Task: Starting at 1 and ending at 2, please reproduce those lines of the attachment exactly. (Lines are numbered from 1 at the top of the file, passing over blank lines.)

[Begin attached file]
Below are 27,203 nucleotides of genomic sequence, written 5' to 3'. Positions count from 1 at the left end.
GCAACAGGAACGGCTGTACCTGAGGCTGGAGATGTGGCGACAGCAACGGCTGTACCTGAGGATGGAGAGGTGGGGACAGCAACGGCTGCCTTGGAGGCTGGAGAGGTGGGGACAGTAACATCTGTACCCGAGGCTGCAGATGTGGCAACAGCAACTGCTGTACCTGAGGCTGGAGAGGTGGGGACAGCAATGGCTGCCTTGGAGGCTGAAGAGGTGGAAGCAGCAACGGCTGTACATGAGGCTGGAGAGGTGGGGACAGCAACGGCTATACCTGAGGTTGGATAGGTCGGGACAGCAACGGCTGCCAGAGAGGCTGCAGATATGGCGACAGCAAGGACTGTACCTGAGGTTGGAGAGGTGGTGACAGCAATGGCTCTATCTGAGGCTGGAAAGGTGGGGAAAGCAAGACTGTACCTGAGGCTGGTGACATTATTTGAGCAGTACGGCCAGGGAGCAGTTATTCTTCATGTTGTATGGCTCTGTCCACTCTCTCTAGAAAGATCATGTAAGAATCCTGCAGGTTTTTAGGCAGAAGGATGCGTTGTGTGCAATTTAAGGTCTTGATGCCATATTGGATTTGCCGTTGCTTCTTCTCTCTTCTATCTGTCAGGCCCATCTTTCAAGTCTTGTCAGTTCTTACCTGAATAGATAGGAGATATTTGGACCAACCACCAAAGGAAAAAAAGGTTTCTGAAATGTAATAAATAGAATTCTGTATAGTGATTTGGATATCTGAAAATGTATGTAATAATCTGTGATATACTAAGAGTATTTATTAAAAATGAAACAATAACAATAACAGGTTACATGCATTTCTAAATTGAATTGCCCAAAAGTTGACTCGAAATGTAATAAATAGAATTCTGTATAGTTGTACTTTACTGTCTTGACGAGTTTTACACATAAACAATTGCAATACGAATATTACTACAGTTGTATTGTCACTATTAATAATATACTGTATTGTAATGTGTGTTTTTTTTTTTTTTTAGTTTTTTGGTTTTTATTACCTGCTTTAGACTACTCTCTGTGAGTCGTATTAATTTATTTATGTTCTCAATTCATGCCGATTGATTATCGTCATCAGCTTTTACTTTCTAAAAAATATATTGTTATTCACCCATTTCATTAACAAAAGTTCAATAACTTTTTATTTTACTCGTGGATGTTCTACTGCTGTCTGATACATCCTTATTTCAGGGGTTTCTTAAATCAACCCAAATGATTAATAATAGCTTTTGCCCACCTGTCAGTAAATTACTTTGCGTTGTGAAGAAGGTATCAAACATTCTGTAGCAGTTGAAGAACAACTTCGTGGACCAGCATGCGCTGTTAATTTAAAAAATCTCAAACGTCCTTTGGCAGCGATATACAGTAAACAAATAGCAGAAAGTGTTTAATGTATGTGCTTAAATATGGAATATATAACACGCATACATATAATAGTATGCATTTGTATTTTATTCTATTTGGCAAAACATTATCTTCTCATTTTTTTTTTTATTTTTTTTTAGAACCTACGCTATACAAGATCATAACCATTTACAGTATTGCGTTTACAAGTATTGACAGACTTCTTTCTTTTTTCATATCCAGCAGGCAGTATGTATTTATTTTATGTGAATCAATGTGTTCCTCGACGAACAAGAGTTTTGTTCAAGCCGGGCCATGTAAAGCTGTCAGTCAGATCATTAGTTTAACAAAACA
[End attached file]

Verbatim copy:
Below are 27,203 nucleotides of genomic sequence, written 5' to 3'. Positions count from 1 at the left end.
GCAACAGGAACGGCTGTACCTGAGGCTGGAGATGTGGCGACAGCAACGGCTGTACCTGAGGATGGAGAGGTGGGGACAGCAACGGCTGCCTTGGAGGCTGGAGAGGTGGGGACAGTAACATCTGTACCCGAGGCTGCAGATGTGGCAACAGCAACTGCTGTACCTGAGGCTGGAGAGGTGGGGACAGCAATGGCTGCCTTGGAGGCTGAAGAGGTGGAAGCAGCAACGGCTGTACATGAGGCTGGAGAGGTGGGGACAGCAACGGCTATACCTGAGGTTGGATAGGTCGGGACAGCAACGGCTGCCAGAGAGGCTGCAGATATGGCGACAGCAAGGACTGTACCTGAGGTTGGAGAGGTGGTGACAGCAATGGCTCTATCTGAGGCTGGAAAGGTGGGGAAAGCAAGACTGTACCTGAGGCTGGTGACATTATTTGAGCAGTACGGCCAGGGAGCAGTTATTCTTCATGTTGTATGGCTCTGTCCACTCTCTCTAGAAAGATCATGTAAGAATCCTGCAGGTTTTTAGGCAGAAGGATGCGTTGTGTGCAATTTAAGGTCTTGATGCCATATTGGATTTGCCGTTGCTTCTTCTCTCTTCTATCTGTCAGGCCCATCTTTCAAGTCTTGTCAGTTCTTACCTGAATAGATAGGAGATATTTGGACCAACCACCAAAGGAAAAAAAGGTTTCTGAAATGTAATAAATAGAATTCTGTATAGTGATTTGGATATCTGAAAATGTATGTAATAATCTGTGATATACTAAGAGTATTTATTAAAAATGAAACAATAACAATAACAGGTTACATGCATTTCTAAATTGAATTGCCCAAAAGTTGACTCGAAATGTAATAAATAGAATTCTGTATAGTTGTACTTTACTGTCTTGACGAGTTTTACACATAAACAATTGCAATACGAATATTACTACAGTTGTATTGTCACTATTAATAATATACTGTATTGTAATGTGTGTTTTTTTTTTTTTTTAGTTTTTTGGTTTTTATTACCTGCTTTAGACTACTCTCTGTGAGTCGTATTAATTTATTTATGTTCTCAATTCATGCCGATTGATTATCGTCATCAGCTTTTACTTTCTAAAAAATATATTGTTATTCACCCATTTCATTAACAAAAGTTCAATAACTTTTTATTTTACTCGTGGATGTTCTACTGCTGTCTGATACATCCTTATTTCAGGGGTTTCTTAAATCAACCCAAATGATTAATAATAGCTTTTGCCCACCTGTCAGTAAATTACTTTGCGTTGTGAAGAAGGTATCAAACATTCTGTAGCAGTTGAAGAACAACTTCGTGGACCAGCATGCGCTGTTAATTTAAAAAATCTCAAACGTCCTTTGGCAGCGATATACAGTAAACAAATAGCAGAAAGTGTTTAATGTATGTGCTTAAATATGGAATATATAACACGCATACATATAATAGTATGCATTTGTATTTTATTCTATTTGGCAAAACATTATCTTCTCATTTTTTTTTTTATTTTTTTTTAGAACCTACGCTATACAAGATCATAACCATTTACAGTATTGCGTTTACAAGTATTGACAGACTTCTTTCTTTTTTCATATCCAGCAGGCAGTATGTATTTATTTTATGTGAATCAATGTGTTCCTCGACGAACAAGAGTTTTGTTCAAGCCGGGCCATGTAAAGCTGTCAGTCAGATCATTAGTTTAACAAAACA